The second strategy is non-invasive sampling, looking for pathogens in fecal samples. In 2019, 268 fecal samples were obtained. This method of fecal sampling compares individual parasite loads with their observed health, allowing comparisons between the three Gombe communities. Our colleagues in this are members of the Gombe Eco-Health team — Elizabeth Lonsdorf (Franklin & Marshall University), Dominic Travis (University of Minnesota), and Tom Gillespie (CDC Atlanta and Emory University). Another essential part of this sampling is through Beatrice Hahn (University of Pennsylvania) and her team, for whom samples are preserved in RNA for study of the virus SIVcpz, closely related to HIV.
The third strategy is a post-mortem examination of any chimpanzees or other primates that die, conducted by the veterinarians of GSRC and the Gombe National Park team. This is followed by a thorough analysis of tissue disorders and pathogens by Karen Terio (University of Illinois).
An example of this approach’s importance was underscored in 2019, when it was discovered that Gombe National Park’s baboons and Vervet monkeys (Chlorocebus pygerythrus) have been harboring a spirochaete bacterium (Treponema pallidum pertenue), similar to those that cause yaws and syphilis in humans, which could theoretically be transferred to chimpanzees. During 2018 and 2019, under the direction of the veterinarian at Tanzania National Parks Authority (TANAPA), several treatments were provided to all baboon group members, except for the youngest females, in order to eliminate the disease. The treatment was non-intrusive, using bananas laced with the antibiotic Ampicillin, and proved 95 % successful.
The COVID-19 pandemic, one of many coronaviruses of which great apes are also susceptible and one that originated through transmittal from wildlife, puts a greater emphasis on the value for this long-term work. Additionally, chimpanzee health research brings new understanding for the health of humans; such as the case for studying SIV.
In Gombe, there are two forest guenon species, on which an ecological and behavioral study has been conducted for many years by Dr. Kate Detwiler (Florida Atlantic University). The two are from separate species-groups — Mitis-group (blue monkeys) and Nictitans-group (red-tailed monkeys). In normal circumstances, they live together without hybridizing, as seen in Kenya’s Kakamega Forest and Uganda’s Kibale Forest. In Gombe, however, there are hybrids throughout the park. The relation between the prevalence of hybrid genotype and the extent of hybrid phenotype is one of the main questions of this project. The research also provides insight into the manner of spreading one species’ genes into populations of another species. For example, recent mitochondrial DNA analyses have shown that all the blue monkeys have genes from the red-tailed monkeys, of two different haplotypes, suggesting hybridization is not only happening at present but that there has been at least one previous period of genes shared from red-tailed monkeys moving into the gene pool of the blue monkeys.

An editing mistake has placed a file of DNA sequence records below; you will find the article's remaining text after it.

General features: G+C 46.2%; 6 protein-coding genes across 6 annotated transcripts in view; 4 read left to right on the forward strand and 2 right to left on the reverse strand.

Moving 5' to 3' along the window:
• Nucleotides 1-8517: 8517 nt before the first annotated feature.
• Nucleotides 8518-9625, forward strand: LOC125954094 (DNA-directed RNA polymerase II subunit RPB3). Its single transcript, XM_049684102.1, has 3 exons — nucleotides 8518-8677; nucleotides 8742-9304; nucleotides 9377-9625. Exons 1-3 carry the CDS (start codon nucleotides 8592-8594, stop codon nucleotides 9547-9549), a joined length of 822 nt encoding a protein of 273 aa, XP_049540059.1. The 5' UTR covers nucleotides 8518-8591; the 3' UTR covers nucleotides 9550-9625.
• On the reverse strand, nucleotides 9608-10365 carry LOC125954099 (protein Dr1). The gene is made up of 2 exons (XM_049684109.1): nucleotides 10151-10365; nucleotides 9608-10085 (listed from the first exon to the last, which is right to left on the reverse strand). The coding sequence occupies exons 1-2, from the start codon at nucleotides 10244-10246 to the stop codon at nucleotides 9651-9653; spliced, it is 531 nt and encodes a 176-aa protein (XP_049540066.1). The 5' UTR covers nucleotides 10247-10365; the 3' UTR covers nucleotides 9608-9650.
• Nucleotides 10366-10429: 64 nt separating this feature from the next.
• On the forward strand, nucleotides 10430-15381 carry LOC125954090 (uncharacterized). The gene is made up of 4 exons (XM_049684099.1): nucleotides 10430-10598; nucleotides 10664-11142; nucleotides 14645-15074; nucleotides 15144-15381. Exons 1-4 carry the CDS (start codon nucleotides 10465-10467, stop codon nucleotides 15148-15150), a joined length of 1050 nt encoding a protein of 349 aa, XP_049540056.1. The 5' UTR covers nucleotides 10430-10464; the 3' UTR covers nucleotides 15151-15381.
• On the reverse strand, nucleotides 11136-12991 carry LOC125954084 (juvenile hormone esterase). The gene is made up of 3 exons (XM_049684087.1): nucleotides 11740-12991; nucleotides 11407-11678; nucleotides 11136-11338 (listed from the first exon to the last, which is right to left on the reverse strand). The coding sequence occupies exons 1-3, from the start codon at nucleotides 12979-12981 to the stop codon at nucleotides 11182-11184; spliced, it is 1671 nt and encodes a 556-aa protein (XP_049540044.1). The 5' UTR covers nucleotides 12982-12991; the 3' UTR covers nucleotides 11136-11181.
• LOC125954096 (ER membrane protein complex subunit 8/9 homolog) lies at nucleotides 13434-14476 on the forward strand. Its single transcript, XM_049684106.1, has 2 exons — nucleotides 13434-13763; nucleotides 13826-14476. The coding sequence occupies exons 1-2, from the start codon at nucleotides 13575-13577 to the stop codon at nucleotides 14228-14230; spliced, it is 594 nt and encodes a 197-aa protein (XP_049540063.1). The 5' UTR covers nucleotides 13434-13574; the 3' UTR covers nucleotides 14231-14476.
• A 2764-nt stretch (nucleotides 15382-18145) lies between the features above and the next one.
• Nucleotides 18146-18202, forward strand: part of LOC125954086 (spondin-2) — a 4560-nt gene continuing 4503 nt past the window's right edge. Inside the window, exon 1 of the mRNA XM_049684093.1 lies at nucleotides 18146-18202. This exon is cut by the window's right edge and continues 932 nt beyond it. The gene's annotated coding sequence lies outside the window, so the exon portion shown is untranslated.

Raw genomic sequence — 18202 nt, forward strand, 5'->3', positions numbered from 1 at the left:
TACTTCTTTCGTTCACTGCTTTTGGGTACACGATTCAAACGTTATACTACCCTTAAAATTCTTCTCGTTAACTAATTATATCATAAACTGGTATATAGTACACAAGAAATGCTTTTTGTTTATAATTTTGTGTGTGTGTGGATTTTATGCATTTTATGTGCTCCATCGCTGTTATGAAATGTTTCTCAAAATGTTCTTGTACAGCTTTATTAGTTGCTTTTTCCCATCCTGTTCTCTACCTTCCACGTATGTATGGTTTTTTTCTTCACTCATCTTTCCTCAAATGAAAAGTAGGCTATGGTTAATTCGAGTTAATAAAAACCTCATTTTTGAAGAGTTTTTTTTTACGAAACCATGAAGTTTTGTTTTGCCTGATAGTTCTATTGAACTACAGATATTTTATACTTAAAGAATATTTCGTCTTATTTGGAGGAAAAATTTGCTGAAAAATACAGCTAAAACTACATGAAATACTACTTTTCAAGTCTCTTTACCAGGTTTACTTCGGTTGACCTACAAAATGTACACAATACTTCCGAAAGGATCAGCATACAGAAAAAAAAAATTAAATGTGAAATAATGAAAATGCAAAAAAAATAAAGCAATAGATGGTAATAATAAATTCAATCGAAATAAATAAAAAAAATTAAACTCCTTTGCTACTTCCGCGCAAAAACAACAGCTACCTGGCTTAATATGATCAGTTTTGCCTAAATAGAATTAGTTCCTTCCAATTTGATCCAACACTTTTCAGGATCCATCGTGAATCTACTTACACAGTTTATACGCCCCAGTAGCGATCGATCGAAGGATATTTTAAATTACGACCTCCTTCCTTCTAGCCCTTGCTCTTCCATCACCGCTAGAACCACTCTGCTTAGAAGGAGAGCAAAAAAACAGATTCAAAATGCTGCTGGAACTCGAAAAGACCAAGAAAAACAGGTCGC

More to Explore
- Read more stories from the 2019 Annual Report at janegoodall.org/impact19.
- Learn more about and become a Gombe Science Hero here.
- Explore more about Gombe 60 in our storymap here.
The Jane Goodall Institute is a global community conservation organization that advances the vision and work of Dr. Jane Goodall. By protecting chimpanzees and inspiring people to conserve the natural world we all share, we improve the lives of people, animals and the environment. Everything is connected—everyone can make a difference.